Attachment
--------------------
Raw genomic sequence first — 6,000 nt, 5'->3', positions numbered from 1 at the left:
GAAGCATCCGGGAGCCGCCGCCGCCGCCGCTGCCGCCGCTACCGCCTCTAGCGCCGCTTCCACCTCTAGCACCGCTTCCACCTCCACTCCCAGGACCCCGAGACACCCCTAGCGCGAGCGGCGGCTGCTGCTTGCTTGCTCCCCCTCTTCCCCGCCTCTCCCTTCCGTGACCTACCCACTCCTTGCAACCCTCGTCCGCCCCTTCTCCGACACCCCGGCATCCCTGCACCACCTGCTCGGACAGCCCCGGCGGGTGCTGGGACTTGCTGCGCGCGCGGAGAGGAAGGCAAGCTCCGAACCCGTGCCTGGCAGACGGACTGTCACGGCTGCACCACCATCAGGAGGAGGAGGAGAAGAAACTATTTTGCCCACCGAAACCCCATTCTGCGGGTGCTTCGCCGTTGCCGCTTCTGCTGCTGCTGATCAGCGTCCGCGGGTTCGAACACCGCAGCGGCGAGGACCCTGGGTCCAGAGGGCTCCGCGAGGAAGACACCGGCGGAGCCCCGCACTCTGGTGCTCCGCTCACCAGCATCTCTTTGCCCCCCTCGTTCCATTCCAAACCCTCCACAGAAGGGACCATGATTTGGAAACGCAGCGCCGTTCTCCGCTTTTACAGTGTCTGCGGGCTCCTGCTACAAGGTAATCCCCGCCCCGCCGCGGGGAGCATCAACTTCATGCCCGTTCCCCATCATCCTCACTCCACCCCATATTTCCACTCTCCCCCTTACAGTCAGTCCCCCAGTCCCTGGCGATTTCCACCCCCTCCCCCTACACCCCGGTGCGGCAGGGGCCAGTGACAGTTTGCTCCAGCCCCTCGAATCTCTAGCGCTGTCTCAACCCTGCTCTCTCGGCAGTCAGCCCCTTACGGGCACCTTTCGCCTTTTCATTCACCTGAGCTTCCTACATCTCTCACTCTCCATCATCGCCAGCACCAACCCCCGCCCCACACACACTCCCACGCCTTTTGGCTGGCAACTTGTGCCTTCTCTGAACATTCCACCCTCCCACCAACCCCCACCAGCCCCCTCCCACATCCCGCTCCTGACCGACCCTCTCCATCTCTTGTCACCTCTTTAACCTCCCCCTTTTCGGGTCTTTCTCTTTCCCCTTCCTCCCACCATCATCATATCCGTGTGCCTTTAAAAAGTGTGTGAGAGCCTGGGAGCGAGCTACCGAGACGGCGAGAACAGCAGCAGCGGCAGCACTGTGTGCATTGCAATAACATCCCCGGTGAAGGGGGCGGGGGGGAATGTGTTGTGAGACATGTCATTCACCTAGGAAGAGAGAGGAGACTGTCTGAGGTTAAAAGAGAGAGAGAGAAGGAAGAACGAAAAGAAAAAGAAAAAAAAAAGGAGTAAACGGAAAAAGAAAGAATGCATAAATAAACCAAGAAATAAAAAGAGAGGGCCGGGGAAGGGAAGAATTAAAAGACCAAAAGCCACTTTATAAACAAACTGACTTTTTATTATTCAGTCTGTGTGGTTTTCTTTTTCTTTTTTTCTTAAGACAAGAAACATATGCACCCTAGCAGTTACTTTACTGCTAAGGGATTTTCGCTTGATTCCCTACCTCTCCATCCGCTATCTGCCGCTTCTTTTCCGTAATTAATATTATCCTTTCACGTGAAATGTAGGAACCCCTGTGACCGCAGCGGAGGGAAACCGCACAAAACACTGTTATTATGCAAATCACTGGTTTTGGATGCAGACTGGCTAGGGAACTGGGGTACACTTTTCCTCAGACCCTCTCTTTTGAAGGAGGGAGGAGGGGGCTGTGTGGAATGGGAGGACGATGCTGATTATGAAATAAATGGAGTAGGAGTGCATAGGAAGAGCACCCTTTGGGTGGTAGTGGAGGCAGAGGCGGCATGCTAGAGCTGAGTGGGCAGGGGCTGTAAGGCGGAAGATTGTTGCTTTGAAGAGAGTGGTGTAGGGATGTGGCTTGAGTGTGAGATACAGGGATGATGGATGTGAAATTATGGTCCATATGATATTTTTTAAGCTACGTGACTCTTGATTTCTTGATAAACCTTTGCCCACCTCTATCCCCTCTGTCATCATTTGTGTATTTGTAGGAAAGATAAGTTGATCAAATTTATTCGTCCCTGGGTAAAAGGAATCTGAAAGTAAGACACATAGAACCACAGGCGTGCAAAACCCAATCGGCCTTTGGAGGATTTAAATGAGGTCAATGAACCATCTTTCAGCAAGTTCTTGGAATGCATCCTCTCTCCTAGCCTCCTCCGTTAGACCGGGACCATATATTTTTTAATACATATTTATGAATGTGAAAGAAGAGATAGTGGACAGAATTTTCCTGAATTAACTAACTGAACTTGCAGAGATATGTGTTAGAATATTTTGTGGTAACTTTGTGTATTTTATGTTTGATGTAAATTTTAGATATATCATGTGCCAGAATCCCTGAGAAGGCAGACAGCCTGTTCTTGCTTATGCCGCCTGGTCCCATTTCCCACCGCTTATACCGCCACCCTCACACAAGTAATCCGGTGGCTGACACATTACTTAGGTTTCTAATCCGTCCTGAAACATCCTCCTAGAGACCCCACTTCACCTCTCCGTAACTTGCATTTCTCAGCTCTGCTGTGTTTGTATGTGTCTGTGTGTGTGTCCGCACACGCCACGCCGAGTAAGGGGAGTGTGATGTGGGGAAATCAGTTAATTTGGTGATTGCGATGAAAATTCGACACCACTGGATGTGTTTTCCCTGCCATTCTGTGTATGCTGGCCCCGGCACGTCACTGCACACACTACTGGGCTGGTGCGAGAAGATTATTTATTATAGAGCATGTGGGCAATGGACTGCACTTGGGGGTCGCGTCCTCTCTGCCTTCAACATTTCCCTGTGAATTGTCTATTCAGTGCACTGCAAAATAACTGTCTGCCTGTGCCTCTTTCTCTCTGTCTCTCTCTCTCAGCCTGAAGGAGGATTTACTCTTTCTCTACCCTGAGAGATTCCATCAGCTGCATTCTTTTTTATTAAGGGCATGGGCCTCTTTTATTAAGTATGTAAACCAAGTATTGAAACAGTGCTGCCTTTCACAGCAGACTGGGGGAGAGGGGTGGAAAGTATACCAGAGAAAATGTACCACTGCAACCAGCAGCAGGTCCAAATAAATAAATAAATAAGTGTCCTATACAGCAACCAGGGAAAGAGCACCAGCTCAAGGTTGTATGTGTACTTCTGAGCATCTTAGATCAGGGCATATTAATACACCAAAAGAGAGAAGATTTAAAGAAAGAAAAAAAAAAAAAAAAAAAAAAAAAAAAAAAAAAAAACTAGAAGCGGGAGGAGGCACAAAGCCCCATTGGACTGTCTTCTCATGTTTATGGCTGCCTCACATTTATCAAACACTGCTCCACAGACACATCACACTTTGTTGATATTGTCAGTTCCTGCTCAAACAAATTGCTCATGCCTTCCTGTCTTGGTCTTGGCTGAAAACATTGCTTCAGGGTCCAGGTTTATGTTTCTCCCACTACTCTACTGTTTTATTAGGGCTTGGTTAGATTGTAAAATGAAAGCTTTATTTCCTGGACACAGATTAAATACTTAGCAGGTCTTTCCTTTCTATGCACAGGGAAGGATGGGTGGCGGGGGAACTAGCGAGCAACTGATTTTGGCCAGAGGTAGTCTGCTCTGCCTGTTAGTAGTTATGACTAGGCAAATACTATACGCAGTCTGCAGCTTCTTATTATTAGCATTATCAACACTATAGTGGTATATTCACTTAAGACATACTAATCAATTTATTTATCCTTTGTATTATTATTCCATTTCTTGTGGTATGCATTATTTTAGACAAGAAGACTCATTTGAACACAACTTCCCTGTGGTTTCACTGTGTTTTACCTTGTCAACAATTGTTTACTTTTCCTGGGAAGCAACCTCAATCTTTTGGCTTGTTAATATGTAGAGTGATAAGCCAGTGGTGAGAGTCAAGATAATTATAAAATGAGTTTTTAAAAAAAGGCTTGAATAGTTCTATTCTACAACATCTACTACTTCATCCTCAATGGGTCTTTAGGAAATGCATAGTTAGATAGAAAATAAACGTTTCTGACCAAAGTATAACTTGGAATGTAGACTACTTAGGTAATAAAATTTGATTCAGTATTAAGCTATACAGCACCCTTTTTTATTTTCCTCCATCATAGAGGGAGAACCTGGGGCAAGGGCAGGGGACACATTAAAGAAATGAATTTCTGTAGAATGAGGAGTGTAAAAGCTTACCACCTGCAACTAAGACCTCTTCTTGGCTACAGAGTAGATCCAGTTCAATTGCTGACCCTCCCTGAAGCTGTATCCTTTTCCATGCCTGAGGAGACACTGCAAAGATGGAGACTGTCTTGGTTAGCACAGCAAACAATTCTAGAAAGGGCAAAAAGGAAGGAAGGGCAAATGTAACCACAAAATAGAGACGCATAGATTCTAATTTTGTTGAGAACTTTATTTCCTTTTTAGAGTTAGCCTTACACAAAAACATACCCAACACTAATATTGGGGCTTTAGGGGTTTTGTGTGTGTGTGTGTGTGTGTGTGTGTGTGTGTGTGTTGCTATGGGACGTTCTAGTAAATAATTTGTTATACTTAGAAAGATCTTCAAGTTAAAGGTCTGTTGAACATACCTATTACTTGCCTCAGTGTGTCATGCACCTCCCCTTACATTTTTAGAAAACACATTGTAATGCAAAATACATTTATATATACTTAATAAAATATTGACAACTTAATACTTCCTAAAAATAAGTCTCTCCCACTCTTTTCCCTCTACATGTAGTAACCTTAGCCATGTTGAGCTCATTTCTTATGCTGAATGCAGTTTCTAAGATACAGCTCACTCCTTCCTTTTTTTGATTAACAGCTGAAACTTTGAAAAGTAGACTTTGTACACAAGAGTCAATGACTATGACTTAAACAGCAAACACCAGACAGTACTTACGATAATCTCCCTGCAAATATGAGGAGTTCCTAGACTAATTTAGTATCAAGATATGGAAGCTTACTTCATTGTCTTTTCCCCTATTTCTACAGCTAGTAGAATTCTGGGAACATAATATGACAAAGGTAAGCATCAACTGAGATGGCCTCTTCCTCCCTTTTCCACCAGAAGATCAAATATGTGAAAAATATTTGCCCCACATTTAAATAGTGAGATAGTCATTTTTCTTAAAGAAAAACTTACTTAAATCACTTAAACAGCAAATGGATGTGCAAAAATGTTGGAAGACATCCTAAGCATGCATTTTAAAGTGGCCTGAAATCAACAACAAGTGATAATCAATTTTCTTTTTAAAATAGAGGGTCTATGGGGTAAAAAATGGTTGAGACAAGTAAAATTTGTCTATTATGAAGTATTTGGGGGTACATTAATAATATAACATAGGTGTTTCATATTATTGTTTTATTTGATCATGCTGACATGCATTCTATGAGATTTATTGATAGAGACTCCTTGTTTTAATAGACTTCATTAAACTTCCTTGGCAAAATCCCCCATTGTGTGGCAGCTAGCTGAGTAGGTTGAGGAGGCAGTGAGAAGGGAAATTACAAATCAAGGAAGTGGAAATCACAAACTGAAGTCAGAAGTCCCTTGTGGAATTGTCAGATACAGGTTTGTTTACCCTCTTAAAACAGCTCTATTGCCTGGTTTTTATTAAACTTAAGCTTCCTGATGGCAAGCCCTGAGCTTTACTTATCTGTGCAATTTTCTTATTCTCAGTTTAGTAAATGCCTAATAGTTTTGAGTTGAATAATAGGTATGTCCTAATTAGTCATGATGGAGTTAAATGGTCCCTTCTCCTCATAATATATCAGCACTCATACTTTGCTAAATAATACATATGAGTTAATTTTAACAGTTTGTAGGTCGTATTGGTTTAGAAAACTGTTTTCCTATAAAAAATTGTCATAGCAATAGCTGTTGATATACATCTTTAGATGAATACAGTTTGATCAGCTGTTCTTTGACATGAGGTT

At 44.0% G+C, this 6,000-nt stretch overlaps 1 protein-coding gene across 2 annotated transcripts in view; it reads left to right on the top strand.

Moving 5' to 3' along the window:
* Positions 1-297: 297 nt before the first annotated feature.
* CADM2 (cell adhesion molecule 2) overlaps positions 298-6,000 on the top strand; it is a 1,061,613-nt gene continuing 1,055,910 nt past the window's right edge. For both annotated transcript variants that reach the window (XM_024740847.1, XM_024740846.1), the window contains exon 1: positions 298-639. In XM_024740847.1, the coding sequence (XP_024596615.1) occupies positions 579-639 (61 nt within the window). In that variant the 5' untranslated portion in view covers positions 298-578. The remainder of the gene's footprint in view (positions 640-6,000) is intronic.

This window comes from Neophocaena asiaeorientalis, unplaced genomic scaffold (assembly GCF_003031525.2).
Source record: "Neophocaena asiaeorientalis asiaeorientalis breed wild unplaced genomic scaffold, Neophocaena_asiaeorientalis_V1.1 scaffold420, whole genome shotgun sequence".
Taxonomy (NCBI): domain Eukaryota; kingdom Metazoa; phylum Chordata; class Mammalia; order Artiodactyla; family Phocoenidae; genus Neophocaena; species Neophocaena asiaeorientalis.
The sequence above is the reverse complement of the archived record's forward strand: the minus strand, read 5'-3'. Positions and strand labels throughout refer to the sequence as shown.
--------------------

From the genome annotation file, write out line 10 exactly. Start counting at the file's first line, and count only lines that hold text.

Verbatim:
The sequence above is the reverse complement of the archived record's forward strand: the minus strand, read 5'-3'. Positions and strand labels throughout refer to the sequence as shown.